Saturday, 31 May 2008

Bahrain 2005



Another Andreas Gursky.

Bone Bomb


My
Body
So
Thin
So
Tired
Beaten
For
Years
Ploughshare
To
Bomb
So
Hard
Bone
Bomb
Bone
Bomb
Bone
Bomb
My
Town
So
Dusty
So
Dry
Buildings
Pushed
Over
Lives
Heaped
Together
Young
Girls
Dreaming
Of
Beautiful
Deaths
Popstar
Pictures
Above
Their
Beds
Above
Their
Heads
Troops
Everything
Stolen
Except
My
Bones
Now
I
Am
Only
Bone
I
Waited
For
Peace
And
Here
Is
My
Peace
Here
In
This
Still
Last
Moment
Of
My
Life


Brian Eno, Another Day on Earth, Opal Ltd 2005

A Significant Translocation



One year ago, I moved to another place on this globe, quite another extreme. After having stayed in one of the hottest places on Earth (literally and in figurative sense) for six years, I started exploring the Arctic. Tromsø lies 350 km north of the Arctic Circle, but the amazing Gulf Stream grants a quite comfortable climate, not too cold in winter, rather warm in summer. There are several northernmost records: the most northern brewery, the most northern university, the most northern cathedral and mosque.

University (my new employer) is blessed with students from many nationalities. It was established in 1968. Today, it homes 1800 staff members and 6500 students.


























In the 19th century, Tromsø was known as the “Paris of the North”; people were (and are) highly civilized and much interested in culture and good dining. Even nowadays, the density of pubs and good restaurants is high. So are prices. The city has a good or bad reputation of being one of the most expensive in the world. Population reached 65000 in 2007.

Doors in the Middle East





































Examples from Kuwait, Iran, Oman, and Yemen. Some of the doors from Iran show the typical two knockers for men and women. They give different sounds. In a society where women live in seclusion (either at home or veiled), it seems to be vital to get to know who is knocking (and therefore who has to open the door).

More samples may be found in the beautiful book by Jehan and Tareq Rajab about The Carved Wooden Doors of Kuwait, the Gulf, and Yemen.

Wednesday, 21 May 2008

The Final Sunset






Kroken, May 20, 2008, 11 pm

Tuesday, 20 May 2008

Saturday, 17 May 2008

Elections



After the Amir, HH Sheikh Sabah Al-Ahmad Al-Jaber Al-Sabah, had disbanded the parliament earlier this year Kuwaiti citizens have today, after 2006, another chance of general elections. Election campaigning came to a halt earlier this week with mourning for the former Amir, Sheikh Saad Al-Abdullah Al-Sabah, who died on Tuesday.

In 2006, a lot of hope arose when women for the first time rightfully voted and even were allowed to run for parliament. A good sign, although it was generally agreed that it will take some time until they would succeed in gaining a seat.

The way the previous parliament dealt with important matters (as was reported in the media), this year’s election campaign developed in a quite comparable (very negative) way. Sad to say, it was mainly characterized by illegal primaries, riots, rumors of bribery and buying votes, and, in general, rather ugly disputes in the country. The previous constitution of parliament was dysfunctional not only in the eyes of the Amir, but whether things can improve is more than questionable. Results of the vote are unpredictable at the moment.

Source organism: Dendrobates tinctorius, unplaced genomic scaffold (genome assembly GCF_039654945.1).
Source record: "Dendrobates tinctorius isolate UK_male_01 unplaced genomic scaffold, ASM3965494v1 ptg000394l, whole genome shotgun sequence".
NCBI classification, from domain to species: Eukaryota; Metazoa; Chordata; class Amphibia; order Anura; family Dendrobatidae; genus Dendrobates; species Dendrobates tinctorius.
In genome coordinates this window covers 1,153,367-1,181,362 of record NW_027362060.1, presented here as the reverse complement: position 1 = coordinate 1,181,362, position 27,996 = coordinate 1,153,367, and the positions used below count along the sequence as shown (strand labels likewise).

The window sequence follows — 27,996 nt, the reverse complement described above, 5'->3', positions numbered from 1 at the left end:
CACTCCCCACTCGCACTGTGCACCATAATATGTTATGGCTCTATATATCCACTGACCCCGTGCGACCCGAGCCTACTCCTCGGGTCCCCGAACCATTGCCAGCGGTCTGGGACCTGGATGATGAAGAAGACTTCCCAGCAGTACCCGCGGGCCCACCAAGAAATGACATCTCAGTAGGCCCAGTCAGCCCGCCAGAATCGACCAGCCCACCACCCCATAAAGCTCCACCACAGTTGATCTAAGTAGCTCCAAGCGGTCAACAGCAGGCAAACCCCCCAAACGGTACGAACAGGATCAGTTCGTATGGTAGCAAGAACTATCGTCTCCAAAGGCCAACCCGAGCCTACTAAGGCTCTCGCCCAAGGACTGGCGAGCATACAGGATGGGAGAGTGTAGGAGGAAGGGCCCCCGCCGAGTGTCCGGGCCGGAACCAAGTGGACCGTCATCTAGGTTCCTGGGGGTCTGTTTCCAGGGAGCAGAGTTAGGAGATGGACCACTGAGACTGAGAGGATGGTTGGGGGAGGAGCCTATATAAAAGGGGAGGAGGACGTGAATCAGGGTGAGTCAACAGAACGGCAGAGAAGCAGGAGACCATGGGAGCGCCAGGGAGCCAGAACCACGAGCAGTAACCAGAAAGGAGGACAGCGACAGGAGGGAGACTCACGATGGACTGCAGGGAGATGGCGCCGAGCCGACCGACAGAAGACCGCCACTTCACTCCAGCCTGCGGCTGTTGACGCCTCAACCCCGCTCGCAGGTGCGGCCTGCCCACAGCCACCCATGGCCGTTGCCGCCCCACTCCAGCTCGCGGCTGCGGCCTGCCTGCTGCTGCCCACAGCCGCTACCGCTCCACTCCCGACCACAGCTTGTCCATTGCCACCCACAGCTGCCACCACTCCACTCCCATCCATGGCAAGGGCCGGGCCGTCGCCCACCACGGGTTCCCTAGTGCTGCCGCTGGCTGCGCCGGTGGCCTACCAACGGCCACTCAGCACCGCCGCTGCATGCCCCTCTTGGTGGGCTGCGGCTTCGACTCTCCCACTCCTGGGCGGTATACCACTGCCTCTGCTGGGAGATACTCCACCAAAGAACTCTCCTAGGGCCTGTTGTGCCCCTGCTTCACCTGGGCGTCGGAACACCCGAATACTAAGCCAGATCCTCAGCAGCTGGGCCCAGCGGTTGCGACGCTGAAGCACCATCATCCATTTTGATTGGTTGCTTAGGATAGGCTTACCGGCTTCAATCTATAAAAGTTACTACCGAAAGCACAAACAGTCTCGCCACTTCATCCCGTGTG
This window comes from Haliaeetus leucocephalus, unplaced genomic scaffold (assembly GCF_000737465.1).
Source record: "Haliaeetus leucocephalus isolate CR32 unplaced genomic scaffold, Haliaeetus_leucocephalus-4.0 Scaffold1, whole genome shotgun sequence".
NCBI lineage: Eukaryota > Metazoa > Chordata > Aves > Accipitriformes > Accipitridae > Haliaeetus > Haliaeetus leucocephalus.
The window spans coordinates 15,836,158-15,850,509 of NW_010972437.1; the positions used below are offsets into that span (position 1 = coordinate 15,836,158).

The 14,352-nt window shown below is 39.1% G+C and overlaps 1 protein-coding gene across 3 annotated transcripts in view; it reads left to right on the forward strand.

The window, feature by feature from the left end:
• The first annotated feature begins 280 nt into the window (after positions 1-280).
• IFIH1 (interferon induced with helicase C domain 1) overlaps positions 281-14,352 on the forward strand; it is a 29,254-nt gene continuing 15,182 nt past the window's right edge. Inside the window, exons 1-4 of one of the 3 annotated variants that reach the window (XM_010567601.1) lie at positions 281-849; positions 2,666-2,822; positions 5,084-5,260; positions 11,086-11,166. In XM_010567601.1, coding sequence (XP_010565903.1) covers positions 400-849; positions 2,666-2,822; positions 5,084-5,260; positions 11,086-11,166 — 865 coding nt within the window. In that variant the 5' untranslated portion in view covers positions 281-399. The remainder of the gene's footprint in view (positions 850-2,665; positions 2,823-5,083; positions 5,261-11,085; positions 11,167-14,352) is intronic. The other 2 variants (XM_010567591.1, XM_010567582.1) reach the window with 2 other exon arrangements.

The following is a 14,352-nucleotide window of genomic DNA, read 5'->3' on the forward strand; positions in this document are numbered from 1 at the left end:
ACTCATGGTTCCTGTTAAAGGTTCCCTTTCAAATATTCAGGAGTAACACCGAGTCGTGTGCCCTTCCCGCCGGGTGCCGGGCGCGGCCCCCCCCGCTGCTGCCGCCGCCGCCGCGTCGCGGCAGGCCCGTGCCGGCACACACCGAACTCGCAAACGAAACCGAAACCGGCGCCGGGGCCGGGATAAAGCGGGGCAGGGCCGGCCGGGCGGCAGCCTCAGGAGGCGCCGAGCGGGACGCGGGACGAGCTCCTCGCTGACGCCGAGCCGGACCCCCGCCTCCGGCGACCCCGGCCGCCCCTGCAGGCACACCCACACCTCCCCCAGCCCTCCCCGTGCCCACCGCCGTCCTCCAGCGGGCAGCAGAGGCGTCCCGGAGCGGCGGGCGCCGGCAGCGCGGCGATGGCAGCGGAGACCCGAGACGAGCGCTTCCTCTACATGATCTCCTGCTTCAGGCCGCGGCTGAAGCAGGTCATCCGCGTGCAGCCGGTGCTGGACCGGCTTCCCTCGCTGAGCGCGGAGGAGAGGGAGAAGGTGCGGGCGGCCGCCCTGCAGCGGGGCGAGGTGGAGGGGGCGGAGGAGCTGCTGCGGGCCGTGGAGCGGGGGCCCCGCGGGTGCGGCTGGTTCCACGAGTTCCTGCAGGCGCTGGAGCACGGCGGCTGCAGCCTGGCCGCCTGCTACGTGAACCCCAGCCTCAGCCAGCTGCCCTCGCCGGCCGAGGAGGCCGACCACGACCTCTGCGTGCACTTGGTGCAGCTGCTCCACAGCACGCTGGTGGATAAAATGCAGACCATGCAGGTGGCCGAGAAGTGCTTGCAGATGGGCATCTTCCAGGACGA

Democracy is utopia. Citizens have to fight for its implementation permanently. Times are not getting easier with new military adventures being prepared in the region and a final struggle for natural resources already appearing at the horizon. Although a tiny country, Kuwait should definitely take its responsibilities here. Its multicultural society is its strength, not weakness. Kuwaitis might understand easier that any Arab society can only function if the expatriate workforce is allowed to participate.

http://en.wikipedia.org/wiki/Politics_of_Kuwait

Achaemenid Style

Esfahan has an excellent reputation of being one of the most beautiful cities in the world. One single argument is, aside from exquisite and really old mosques, its marvelous river bridges, and stately mansions its beautiful palaces located in Persian gardens.






Chehel Sotun Palace in a typical paradise imitating park uses clearly Achaemenid (550-330 BCE) elements of architecture, although the huge building was built during the reign of Shah Abbas II in the early 17th century. Especially the tall, but incredibly slender, wooden pillars carrying the porch remind of Persepolis, which will be the topic of a future posting. When entering the terrace of the palace, one will get an impression of royal life in the earlier of several high cultures in Iran. The Great Hall displays gorgeous frescos and the, for Esfahan, so immensely typical miniatures.




















Another palace, albeit much smaller, is Hash Beshest (the ‘Eight Paradises’) in the vicinity of Chehel Sotun. And not to forget Ali-Qapoo, one of the key elements in Nagsh-e Jahan’s architecture. From its balcony, the Shah used to watch polo games on the gorgeous square.